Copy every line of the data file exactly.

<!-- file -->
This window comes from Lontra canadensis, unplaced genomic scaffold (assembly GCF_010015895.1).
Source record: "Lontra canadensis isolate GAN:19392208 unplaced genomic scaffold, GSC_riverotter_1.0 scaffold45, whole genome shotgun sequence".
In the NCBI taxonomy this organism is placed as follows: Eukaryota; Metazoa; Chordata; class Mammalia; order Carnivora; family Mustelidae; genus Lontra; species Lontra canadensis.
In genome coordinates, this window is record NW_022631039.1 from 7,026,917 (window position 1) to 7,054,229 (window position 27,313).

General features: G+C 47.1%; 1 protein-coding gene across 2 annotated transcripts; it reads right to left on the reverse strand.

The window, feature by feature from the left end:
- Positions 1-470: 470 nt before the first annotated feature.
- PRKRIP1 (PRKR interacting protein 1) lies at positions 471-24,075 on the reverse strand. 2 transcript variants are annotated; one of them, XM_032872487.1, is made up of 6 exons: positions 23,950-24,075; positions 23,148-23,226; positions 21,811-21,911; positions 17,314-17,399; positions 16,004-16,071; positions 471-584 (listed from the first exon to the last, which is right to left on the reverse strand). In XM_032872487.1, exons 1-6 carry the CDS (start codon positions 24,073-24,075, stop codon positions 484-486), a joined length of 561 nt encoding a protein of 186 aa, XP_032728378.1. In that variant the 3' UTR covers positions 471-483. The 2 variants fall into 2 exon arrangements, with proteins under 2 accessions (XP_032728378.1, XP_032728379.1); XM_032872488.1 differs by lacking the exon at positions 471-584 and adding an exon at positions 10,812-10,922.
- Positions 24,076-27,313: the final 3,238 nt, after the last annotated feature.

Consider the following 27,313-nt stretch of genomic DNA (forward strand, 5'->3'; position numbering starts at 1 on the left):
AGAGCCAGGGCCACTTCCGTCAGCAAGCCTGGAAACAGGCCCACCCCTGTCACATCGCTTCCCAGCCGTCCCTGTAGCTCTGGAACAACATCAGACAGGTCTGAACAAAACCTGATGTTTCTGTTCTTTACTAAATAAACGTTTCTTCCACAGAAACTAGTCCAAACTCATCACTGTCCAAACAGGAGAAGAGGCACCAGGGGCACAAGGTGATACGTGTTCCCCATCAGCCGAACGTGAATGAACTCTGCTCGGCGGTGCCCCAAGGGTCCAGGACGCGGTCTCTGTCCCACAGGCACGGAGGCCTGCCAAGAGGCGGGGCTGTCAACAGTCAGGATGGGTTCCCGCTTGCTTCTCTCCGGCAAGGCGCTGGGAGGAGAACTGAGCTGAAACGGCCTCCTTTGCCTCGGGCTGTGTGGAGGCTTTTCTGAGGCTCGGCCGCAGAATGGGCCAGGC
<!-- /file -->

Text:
This window comes from Lontra canadensis, unplaced genomic scaffold (assembly GCF_010015895.1).
Source record: "Lontra canadensis isolate GAN:19392208 unplaced genomic scaffold, GSC_riverotter_1.0 scaffold45, whole genome shotgun sequence".
In the NCBI taxonomy this organism is placed as follows: Eukaryota; Metazoa; Chordata; class Mammalia; order Carnivora; family Mustelidae; genus Lontra; species Lontra canadensis.
In genome coordinates, this window is record NW_022631039.1 from 7,026,917 (window position 1) to 7,054,229 (window position 27,313).

General features: G+C 47.1%; 1 protein-coding gene across 2 annotated transcripts; it reads right to left on the reverse strand.

The window, feature by feature from the left end:
- Positions 1-470: 470 nt before the first annotated feature.
- PRKRIP1 (PRKR interacting protein 1) lies at positions 471-24,075 on the reverse strand. 2 transcript variants are annotated; one of them, XM_032872487.1, is made up of 6 exons: positions 23,950-24,075; positions 23,148-23,226; positions 21,811-21,911; positions 17,314-17,399; positions 16,004-16,071; positions 471-584 (listed from the first exon to the last, which is right to left on the reverse strand). In XM_032872487.1, exons 1-6 carry the CDS (start codon positions 24,073-24,075, stop codon positions 484-486), a joined length of 561 nt encoding a protein of 186 aa, XP_032728378.1. In that variant the 3' UTR covers positions 471-483. The 2 variants fall into 2 exon arrangements, with proteins under 2 accessions (XP_032728378.1, XP_032728379.1); XM_032872488.1 differs by lacking the exon at positions 471-584 and adding an exon at positions 10,812-10,922.
- Positions 24,076-27,313: the final 3,238 nt, after the last annotated feature.

Consider the following 27,313-nt stretch of genomic DNA (forward strand, 5'->3'; position numbering starts at 1 on the left):
AGAGCCAGGGCCACTTCCGTCAGCAAGCCTGGAAACAGGCCCACCCCTGTCACATCGCTTCCCAGCCGTCCCTGTAGCTCTGGAACAACATCAGACAGGTCTGAACAAAACCTGATGTTTCTGTTCTTTACTAAATAAACGTTTCTTCCACAGAAACTAGTCCAAACTCATCACTGTCCAAACAGGAGAAGAGGCACCAGGGGCACAAGGTGATACGTGTTCCCCATCAGCCGAACGTGAATGAACTCTGCTCGGCGGTGCCCCAAGGGTCCAGGACGCGGTCTCTGTCCCACAGGCACGGAGGCCTGCCAAGAGGCGGGGCTGTCAACAGTCAGGATGGGTTCCCGCTTGCTTCTCTCCGGCAAGGCGCTGGGAGGAGAACTGAGCTGAAACGGCCTCCTTTGCCTCGGGCTGTGTGGAGGCTTTTCTGAGGCTCGGCCGCAGAATGGGCCAGGC